19. Love your Nana’s advice. I remember one of my kids went into her own world — “Melindaland.” One night at dinner I wanted to give the kids a talk on chores and what they had to do to help me around the house. I was in mid-speech when I looked over at Melinda. She was twirling her spaghetti noodles in the air like circus trapeze artists. I said, “Melinda, are you getting any of these rules?” She looked up, with a distant, distracted glare and said, “Oh no, mom. You see, right now I’m in Melindaland and in Melindaland we don’t have these rules.” So I do understand traveling or shifting to a different place where you can be anyone or anything you want. Unfortunately, I was left in reality with no one to help pick up! :)

    1. Annie, yes, there is a downside to the alternate reality–when you’re not the actual magical traveler! :) Melinda sounds like quite a character! I like her style! :)

  20. A post that obviously a lot of people can relate to! Well done!
    Like Shary and Girl Parker, reading was always my escape. Writing is as well, though I think I write more for therapy and relating to my present than for an escape to a happy place!
    I can also apprciate Annie’s Melindaland… doesn’t it seem that kids create a happy place when it’s least convenient for parents to nurture their creativity? I have one like that, only his Nakanuku (“another planet”) has not made an appearance for quite some time!! Oddly enough, he is now intensely interested in astro-physics. Seriously, neither my husband nor I could figure this out,.. until I read your post! Maybe his adventures in Nakanuku as a toddler spurned an interest in the stars and in physics as a teenager in HS. Well.. waddyaknow!

    1. There you go, Astra! A logical explanation out of the most illogical of circumstances! Man, those children of yours–they literally reach for the stars, don’t they? What a proud mother you must be. If you ask me, Nakanuku was quite the positive influence! :)

  21. How fortunate you are, Bella, to have had a nana to encourage your imagination! Too often, the adults in our lives unknowingly stifle imagination through warnings to focus or grow up or get your head out of the clouds. How can writers write or painters paint or anyone be creative, unless they’ve first found their happy place? Yours sounds wonderful — good for you, describing it so vividly!

    1. Debbie, I am honored you approve! And you’re so right–we live in a world where many times children are discouraged from dreaming; from living in a world of imagination. I am so grateful to my nana for having me encouraged to tap into my creativity, to explore all there was to explore; the real and the imaginary. I want to think I also encouraged my own children to do the same. There’s more to the phrase, “You can be anything you want to be.” You have to actually believe it. :)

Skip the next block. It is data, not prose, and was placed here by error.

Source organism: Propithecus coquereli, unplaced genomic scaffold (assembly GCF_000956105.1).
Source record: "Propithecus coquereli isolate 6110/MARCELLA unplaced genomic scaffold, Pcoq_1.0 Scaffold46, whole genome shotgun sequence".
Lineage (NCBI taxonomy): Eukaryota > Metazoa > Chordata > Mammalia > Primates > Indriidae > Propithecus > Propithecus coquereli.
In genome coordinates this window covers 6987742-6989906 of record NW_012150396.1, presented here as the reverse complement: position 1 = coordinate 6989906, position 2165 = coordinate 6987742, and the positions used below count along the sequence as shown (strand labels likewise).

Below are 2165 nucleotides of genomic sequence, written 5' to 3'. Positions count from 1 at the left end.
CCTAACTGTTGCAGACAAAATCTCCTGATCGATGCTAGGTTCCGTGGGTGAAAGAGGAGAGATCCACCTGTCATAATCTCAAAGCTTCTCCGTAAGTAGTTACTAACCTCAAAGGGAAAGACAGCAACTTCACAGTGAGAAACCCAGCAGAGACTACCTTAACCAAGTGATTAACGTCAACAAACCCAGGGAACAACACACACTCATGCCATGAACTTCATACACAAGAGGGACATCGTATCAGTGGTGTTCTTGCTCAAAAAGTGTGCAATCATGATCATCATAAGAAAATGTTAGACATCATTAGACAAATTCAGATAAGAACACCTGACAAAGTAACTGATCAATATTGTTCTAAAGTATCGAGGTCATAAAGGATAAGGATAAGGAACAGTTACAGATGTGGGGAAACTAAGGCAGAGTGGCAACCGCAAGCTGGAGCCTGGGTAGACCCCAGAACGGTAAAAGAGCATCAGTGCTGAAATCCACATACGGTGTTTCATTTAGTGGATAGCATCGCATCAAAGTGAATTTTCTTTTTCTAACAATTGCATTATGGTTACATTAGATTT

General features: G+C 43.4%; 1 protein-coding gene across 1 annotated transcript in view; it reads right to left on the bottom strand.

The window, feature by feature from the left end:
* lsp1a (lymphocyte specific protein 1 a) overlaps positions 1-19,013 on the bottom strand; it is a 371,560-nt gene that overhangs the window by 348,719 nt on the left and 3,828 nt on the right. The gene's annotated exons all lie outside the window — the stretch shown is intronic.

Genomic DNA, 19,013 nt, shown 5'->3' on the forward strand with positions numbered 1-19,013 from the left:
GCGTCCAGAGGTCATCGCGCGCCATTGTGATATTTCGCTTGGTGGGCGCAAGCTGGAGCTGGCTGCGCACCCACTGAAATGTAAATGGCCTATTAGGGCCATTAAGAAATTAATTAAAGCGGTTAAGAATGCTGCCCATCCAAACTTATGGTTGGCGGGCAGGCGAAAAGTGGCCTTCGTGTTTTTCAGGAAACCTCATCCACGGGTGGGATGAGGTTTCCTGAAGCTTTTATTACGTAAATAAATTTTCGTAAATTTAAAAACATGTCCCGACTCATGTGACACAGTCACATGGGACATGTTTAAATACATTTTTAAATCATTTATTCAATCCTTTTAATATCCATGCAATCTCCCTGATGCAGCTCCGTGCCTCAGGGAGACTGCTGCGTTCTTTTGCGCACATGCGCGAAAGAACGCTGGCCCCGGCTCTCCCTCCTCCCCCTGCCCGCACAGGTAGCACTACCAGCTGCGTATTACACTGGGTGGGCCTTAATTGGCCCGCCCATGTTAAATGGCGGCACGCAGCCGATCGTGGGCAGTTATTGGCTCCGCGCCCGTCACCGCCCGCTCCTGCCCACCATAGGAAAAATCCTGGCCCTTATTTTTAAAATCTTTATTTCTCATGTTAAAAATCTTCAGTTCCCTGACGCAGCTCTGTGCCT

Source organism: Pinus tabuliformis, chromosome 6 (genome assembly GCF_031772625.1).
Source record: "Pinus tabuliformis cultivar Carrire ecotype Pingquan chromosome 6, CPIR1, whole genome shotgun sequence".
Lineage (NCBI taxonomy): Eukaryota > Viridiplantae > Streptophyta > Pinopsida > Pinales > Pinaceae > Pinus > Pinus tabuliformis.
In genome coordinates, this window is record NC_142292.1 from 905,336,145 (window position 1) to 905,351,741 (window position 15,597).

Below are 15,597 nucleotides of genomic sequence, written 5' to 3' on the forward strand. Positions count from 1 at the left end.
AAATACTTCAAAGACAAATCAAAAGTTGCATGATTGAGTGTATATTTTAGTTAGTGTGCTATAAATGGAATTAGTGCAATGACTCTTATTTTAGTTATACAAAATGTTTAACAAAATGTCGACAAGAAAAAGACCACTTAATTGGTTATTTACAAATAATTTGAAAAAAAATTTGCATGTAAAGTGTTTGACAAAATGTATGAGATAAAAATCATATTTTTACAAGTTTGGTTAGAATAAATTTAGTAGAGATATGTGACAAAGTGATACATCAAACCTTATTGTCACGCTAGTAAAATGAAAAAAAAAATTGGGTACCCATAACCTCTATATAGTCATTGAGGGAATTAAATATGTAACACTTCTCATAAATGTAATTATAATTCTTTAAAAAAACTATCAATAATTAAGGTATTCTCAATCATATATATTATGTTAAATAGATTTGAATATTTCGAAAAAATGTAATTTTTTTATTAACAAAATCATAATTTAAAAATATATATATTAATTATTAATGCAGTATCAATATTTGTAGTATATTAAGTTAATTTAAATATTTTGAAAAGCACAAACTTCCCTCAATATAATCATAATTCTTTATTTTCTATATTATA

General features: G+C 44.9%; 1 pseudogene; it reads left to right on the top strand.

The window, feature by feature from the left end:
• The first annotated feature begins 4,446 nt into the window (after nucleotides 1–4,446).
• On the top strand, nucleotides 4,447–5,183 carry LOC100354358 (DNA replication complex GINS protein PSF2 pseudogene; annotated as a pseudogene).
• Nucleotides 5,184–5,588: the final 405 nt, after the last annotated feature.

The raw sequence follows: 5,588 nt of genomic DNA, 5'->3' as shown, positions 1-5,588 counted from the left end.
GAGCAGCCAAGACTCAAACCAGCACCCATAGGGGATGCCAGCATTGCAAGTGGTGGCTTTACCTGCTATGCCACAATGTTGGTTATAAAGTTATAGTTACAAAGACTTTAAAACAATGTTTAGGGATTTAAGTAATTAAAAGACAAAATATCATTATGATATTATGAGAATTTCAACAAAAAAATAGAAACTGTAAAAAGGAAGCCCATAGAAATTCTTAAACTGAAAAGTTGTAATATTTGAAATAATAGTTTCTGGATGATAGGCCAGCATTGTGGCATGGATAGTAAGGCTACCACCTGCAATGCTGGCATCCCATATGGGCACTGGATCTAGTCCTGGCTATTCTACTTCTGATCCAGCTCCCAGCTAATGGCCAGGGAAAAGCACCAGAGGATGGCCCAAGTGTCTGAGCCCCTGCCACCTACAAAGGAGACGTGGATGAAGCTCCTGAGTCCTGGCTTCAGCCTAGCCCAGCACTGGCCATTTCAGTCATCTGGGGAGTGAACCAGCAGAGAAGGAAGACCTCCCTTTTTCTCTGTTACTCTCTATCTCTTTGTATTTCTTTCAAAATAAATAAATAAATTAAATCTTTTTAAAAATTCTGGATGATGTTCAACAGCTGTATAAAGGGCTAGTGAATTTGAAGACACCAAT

1. Nan, thank goodness for the exotic locations reading affords us! Thanks to this possibility, I’ve seen the pyramids in Egypt, visited the Amazon forest, and sunned myself on the beaches of Fiji. And really, does it make a difference if these experiences are fantasy? Heck no! :)

  22. I LOVED IT BELLA!!!!!
    It’s like you’re talking about me, so similar, except that the event sending me to my happy place was not necessarily a very bad one, it could be any frustration, any sadness or even a small wish that i hope to see coming true. At school i was too shy and never participated to school events or dancing or theater projects, but when i was watching others dance for example, I used to see myself getting up from the chair, going towards the stage, in front of all the public and start my dance. It was so beautiful that the whole audience would stand up and applaud, the dancers all step back to watch me doing it.
    I was called the dreamer as i live in my dreams. What I can do in my happy place has no limits, everything is possible, i could also save the world, take food for the ones dying of hunger, giving a hug to the sad ones, making everyone smile, giving hope. The only thing i couldn’t do was stopping death, but i used to make people accept it with a smile and be happy to go.
    I can’t live in my actual life. Too bad for my kids because they need me more “present” with them, but I just can’t.
    My dreams lately involves each time one of my friends, my online friends. I can see a special connection with each one and build my dream on that. I know that tonight, when i will feel that loneliness, I will call you, and have a coffee with you, maybe we can share some of our happy places :)
    Thank you <3

    1. Nikky, I love what you’re able to do when visiting your happy place! It seems the sky was the limit with you to, eh, lady? And I can see altruism lies at your core. You seem to be a noble human being, deserving of receiving the best life has to offer. I would be honored to have coffee with you, friend, and of course, I’m sure much lively conversation would ensue! I’m delighted you liked the post! :)

    2. Thank you Bella for your very kind words :)
      Life has taught me great lessons, real tough ones, but I’m grateful because that was the best it has to give me. The hardest the lesson is, the more you learn.
      Looking forward to read more from you :)

    3. Nikki, you’re a sage, my friend. Like my daddy used to say, “No pain, no gain.” I’m delighted you’ve decided to stick around! :)